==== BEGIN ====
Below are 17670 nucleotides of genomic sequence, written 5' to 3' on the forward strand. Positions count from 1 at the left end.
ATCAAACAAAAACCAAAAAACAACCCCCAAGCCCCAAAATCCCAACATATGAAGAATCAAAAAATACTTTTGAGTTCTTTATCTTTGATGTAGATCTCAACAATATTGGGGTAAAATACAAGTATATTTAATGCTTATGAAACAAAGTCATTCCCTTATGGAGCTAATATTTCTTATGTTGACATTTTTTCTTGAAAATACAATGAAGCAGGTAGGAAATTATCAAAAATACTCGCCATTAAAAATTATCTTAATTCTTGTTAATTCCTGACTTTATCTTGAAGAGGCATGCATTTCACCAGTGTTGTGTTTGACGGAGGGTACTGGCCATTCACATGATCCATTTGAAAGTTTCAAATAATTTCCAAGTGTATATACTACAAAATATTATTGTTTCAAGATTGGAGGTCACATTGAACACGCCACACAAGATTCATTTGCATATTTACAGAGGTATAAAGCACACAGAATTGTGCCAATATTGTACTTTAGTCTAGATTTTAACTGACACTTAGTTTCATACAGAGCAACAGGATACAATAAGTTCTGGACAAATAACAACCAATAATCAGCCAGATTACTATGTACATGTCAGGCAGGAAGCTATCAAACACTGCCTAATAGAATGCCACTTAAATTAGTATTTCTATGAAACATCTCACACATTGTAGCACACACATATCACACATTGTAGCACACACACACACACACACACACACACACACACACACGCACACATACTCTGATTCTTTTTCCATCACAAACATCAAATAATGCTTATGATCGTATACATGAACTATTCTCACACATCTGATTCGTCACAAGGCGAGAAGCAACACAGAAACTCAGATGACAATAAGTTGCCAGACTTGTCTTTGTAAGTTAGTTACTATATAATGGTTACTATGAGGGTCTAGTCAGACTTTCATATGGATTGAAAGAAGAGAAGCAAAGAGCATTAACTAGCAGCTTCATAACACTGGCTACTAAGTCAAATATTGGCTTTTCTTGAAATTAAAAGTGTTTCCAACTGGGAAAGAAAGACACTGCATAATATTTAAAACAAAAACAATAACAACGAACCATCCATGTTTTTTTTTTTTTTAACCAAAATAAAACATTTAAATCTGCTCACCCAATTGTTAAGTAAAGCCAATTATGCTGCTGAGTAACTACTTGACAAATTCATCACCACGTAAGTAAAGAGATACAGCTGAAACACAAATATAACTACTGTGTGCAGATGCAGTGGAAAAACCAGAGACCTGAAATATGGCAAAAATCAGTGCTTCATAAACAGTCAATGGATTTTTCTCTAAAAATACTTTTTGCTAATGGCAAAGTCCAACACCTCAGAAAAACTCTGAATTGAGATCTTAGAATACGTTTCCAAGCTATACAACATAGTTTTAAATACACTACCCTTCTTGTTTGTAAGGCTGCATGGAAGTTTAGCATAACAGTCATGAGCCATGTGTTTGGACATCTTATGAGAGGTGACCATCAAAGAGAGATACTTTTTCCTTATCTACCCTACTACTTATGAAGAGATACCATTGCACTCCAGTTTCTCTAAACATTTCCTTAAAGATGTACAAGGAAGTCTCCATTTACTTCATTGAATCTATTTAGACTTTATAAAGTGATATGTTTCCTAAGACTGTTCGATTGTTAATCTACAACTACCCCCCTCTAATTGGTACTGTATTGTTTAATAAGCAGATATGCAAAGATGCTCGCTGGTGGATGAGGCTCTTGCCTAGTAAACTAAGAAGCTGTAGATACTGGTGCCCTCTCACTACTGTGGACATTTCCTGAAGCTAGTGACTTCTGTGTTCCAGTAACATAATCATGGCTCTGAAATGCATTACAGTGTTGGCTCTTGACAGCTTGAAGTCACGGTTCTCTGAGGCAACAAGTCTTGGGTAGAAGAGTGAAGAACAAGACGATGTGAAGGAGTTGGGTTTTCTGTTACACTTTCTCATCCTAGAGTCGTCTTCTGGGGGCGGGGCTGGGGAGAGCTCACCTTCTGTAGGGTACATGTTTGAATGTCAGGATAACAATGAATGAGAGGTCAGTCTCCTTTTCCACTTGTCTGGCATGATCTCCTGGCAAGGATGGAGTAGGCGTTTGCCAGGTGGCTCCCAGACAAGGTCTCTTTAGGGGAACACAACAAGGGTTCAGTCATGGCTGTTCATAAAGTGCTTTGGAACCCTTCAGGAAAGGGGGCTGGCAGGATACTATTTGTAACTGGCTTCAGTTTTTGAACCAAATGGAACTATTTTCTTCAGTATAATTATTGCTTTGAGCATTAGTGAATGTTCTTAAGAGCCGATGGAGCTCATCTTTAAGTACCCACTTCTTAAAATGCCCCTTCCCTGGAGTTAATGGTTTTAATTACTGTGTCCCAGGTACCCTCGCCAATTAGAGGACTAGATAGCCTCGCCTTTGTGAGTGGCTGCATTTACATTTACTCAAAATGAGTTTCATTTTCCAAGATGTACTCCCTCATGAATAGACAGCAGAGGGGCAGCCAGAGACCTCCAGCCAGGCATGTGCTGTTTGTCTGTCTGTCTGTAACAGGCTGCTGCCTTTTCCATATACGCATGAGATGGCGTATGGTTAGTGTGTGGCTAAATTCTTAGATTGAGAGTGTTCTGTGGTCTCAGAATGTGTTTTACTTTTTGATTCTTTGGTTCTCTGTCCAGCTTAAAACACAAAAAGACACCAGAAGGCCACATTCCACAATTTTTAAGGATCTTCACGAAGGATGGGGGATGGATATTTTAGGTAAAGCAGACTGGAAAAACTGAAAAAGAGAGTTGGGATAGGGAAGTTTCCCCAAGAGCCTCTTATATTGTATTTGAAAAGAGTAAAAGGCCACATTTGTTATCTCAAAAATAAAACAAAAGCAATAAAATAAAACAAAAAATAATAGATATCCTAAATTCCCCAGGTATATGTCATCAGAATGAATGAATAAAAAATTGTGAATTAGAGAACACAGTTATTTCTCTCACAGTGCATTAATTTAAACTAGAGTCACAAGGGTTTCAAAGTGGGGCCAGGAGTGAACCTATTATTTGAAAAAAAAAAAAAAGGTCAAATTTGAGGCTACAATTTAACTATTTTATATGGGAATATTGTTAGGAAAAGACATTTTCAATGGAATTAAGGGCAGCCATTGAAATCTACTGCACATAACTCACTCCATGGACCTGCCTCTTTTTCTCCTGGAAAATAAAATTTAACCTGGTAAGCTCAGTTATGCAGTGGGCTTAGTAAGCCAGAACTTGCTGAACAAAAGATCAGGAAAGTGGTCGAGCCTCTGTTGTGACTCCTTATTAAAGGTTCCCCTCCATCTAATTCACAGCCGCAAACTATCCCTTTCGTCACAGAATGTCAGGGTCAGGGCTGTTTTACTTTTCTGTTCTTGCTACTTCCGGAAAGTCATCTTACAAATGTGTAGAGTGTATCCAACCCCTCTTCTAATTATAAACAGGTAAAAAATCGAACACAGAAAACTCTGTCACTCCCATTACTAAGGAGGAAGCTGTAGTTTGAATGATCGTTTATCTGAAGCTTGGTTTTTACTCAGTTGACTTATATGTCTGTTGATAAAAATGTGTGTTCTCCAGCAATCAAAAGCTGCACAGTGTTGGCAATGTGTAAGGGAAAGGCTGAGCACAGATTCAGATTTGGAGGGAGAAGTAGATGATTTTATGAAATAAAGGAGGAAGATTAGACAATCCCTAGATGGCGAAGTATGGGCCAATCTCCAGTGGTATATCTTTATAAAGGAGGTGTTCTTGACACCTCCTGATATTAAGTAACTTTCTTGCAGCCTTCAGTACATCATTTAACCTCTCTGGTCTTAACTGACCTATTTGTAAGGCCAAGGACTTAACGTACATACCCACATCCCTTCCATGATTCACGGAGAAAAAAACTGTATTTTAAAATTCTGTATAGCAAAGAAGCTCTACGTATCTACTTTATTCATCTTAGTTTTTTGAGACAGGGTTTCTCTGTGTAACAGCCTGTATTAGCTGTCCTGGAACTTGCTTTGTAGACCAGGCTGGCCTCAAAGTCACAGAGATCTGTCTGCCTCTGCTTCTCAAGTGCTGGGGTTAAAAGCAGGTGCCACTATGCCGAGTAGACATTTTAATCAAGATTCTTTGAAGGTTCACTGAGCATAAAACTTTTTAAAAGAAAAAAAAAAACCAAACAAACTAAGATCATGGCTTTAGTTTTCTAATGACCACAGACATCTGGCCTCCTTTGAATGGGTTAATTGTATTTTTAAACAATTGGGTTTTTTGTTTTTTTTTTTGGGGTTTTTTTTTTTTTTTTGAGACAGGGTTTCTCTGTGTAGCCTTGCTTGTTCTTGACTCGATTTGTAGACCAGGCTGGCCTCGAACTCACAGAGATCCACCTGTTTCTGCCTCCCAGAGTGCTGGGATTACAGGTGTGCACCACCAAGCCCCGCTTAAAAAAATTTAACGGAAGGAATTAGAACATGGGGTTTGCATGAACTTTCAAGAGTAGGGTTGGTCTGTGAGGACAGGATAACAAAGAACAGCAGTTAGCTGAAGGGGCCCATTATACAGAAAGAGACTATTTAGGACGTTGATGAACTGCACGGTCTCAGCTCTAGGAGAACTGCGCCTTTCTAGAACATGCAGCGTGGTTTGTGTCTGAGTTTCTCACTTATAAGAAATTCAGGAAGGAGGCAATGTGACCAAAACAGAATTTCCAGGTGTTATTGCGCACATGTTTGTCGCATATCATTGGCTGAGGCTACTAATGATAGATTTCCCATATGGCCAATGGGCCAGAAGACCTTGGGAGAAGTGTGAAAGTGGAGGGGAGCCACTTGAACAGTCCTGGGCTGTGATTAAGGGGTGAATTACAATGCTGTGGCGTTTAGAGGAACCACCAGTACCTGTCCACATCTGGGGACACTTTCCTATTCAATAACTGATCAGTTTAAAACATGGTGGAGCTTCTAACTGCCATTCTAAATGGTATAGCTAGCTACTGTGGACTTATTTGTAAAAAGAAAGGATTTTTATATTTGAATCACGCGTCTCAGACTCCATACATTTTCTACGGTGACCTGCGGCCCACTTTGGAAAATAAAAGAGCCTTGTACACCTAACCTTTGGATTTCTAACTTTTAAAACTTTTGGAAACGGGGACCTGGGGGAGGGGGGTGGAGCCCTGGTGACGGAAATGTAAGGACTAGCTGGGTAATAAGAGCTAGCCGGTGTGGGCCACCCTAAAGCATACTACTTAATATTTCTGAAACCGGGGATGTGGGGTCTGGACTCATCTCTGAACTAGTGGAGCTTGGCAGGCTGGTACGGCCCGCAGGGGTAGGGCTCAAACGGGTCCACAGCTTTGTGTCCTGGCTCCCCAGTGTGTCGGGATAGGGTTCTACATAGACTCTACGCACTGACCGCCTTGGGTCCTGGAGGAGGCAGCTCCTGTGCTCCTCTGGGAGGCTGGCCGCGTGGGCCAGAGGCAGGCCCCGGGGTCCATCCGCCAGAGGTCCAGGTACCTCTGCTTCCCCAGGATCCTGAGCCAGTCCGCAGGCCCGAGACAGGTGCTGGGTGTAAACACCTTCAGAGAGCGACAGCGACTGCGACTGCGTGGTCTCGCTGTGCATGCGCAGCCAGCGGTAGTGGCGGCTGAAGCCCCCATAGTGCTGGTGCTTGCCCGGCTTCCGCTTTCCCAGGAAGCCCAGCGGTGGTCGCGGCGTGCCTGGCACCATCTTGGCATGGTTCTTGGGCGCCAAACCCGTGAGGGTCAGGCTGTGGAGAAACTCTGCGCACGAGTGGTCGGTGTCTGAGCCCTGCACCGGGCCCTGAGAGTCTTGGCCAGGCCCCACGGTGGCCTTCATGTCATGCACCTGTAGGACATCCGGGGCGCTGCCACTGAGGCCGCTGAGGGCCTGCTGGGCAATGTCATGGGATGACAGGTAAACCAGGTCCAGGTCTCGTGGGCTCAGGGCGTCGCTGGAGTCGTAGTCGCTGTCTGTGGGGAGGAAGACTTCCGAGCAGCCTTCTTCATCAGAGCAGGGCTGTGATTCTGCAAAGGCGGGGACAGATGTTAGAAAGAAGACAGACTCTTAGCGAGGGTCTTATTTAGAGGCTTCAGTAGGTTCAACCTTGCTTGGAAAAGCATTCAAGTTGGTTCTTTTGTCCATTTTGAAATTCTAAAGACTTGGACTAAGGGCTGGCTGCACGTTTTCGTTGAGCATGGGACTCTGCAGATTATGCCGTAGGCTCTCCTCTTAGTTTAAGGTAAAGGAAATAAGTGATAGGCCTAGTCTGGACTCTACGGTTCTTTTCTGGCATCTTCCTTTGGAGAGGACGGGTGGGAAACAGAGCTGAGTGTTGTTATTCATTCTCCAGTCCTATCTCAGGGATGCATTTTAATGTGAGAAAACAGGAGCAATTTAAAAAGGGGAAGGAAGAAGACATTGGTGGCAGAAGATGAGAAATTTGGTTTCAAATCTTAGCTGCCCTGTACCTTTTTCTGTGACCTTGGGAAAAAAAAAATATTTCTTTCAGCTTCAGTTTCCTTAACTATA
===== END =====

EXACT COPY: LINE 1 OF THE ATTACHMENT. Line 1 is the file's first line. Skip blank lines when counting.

Below are 17670 nucleotides of genomic sequence, written 5' to 3' on the forward strand. Positions count from 1 at the left end.